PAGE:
The agency guide to dating your coworkers

Agency life means long hours — which can potentially have serious health consequences — but, hey, it can also mean a built-in love life.

There are no studies that point to agency staffers being more likely to become involved with coworkers, but anecdotally intra-office romances appear more prevalent within agencies.

“Dating in the office is pretty common because these are your friends, and you never go home anyways,” said one anonymous agency staffer. “In our agency, it’s a select group of smart, good-looking folks — dating is only natural. I feel it’s pretty common, but people normally will only become public after it’s really serious.”

Last year, in honor of Valentine’s Day, we asked agency couples to share their stories of agency courtship and love. Aww. This year, to celebrate everyone’s favorite Hallmark holiday, we asked agency folks who have experience dating at their agencies to share tips and advice on how to pull off romancing agency co-workers. We let them speak anonymously for all the obvious reasons. But for you single agency people looking for a date this Valentine’s Day, before you start courting your co-worker, check out these tips from folks who have experience, well, um, dipping their pens in the company ink:

Don’t jump the gun.
“Wait until the project has launched before you take it to the next level,” said one male copywriter (not, it should be noted, this male copywriter). “Working closely together on a project makes for some strong bonds, but going from flirty friends/co-workers to something legit can be tricky. Do your teammates a favor, and keep it on the professional side until the work everyone’s put so much time and effort into has launched. Anticipation makes the heart grow fonder, and post-launch parties have seen some epic hookups.”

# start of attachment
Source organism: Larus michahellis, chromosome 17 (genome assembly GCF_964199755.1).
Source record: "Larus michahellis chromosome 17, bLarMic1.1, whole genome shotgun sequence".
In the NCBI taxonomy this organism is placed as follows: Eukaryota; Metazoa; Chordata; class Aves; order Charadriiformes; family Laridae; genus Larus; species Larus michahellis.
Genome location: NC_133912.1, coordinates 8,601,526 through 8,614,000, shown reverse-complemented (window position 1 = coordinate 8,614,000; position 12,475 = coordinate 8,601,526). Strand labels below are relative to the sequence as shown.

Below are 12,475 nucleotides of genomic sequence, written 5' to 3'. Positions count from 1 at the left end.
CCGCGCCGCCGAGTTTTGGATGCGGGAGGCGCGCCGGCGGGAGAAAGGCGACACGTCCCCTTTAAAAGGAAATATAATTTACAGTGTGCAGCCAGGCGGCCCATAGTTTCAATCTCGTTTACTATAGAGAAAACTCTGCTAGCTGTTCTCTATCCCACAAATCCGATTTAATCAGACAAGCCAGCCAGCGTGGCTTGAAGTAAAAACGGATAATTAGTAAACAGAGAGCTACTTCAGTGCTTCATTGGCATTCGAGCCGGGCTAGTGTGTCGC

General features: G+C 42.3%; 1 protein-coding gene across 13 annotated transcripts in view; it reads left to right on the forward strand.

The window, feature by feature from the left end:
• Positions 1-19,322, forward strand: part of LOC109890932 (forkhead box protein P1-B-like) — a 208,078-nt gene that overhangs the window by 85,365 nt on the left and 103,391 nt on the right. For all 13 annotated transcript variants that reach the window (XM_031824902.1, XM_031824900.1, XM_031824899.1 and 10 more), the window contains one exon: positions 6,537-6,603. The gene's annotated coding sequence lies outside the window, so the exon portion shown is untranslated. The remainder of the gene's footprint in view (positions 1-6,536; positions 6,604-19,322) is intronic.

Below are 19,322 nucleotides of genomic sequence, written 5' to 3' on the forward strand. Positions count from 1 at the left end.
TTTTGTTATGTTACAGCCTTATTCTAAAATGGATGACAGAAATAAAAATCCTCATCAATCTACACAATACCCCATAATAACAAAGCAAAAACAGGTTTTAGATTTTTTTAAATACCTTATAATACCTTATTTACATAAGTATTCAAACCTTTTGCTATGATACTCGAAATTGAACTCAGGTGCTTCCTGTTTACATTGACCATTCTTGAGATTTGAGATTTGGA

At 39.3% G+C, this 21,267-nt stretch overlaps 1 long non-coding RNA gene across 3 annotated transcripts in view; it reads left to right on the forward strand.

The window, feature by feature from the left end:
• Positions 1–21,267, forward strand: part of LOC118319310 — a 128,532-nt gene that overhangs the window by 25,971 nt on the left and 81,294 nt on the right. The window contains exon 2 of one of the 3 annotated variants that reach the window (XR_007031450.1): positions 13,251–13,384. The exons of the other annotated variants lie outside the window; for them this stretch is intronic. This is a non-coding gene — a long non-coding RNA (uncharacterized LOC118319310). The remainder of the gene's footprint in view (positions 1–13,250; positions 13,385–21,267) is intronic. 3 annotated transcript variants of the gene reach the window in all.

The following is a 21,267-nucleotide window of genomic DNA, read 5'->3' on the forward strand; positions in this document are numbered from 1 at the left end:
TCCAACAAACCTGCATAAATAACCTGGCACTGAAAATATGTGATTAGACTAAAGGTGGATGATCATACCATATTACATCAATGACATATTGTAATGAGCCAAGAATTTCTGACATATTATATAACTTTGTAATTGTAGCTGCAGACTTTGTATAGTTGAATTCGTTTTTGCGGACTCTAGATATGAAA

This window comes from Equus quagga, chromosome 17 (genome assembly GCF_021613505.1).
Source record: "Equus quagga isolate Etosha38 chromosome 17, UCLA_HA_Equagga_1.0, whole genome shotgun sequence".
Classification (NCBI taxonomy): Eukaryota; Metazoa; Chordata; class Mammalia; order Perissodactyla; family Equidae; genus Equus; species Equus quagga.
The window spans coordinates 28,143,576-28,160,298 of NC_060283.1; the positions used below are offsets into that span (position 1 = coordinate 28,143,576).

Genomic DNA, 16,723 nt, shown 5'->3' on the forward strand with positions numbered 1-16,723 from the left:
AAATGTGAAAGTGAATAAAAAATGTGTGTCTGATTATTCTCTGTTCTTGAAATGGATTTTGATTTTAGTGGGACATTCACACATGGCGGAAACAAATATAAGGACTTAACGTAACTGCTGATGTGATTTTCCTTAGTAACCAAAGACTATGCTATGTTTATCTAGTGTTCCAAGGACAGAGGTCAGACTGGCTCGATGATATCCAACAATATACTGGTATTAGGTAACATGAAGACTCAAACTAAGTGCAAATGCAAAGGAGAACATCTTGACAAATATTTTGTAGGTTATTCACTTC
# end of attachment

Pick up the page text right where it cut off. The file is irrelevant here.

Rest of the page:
Birds of a feather shouldn’t flock together.
“Being too alike can be a bad thing: Intra-office dating is one thing, intra-department dating is a whole other ballgame,” the copywriter told Digiday. “Being able to keep your work and personal lives separate is critical when dating someone in the same office, and that challenge increases exponentially when you’re in direct competition for the CD spot on a top account (or, cupid forbid, working under your significant other).”

Don’t be that couple.
“It’s important that you keep your professionalism, have lunch with your colleagues instead of your boyfriend/girlfriend all the time,” said a female producer. “The whole office don’t need to participate/see on your honeymoon. Keep that for your private lives!”

Don’t forget social network etiquette.
“If you’re going to change your Facebook status, maybe tell your boss first (who is also your Facebook friend!),” cautioned the producer.

Go your own way.
“Don’t commute together,” suggested one copywriter who is married to someone at his agency. “Is that bad for the environment? Probably. Is it better for our relationship? Also probably. Our morning commute is our alone time. I use it to listen to the news, call my mom or blast music. Two of which would drive my wife crazy –I’m not saying which two.”

Good luck keeping it secret.
“Everybody already knows, so don’t worry too much about hiding your relationship: A close-knit, collaborative office can resemble a small town,” pointed out another male copywriter. “Your co-workers saw you flirting in the kitchen, overheard you chatting at the bar, and your staggered schedule is a little obvious. It’s totally possible to maintain professionalism and decorum in the workplace, but denying the gossip will likely only add fuel to the fire.”

Or … just don’t work together.
“Circle job openings in the newspaper, and leave it on their bedside,” advised one female copywriter.

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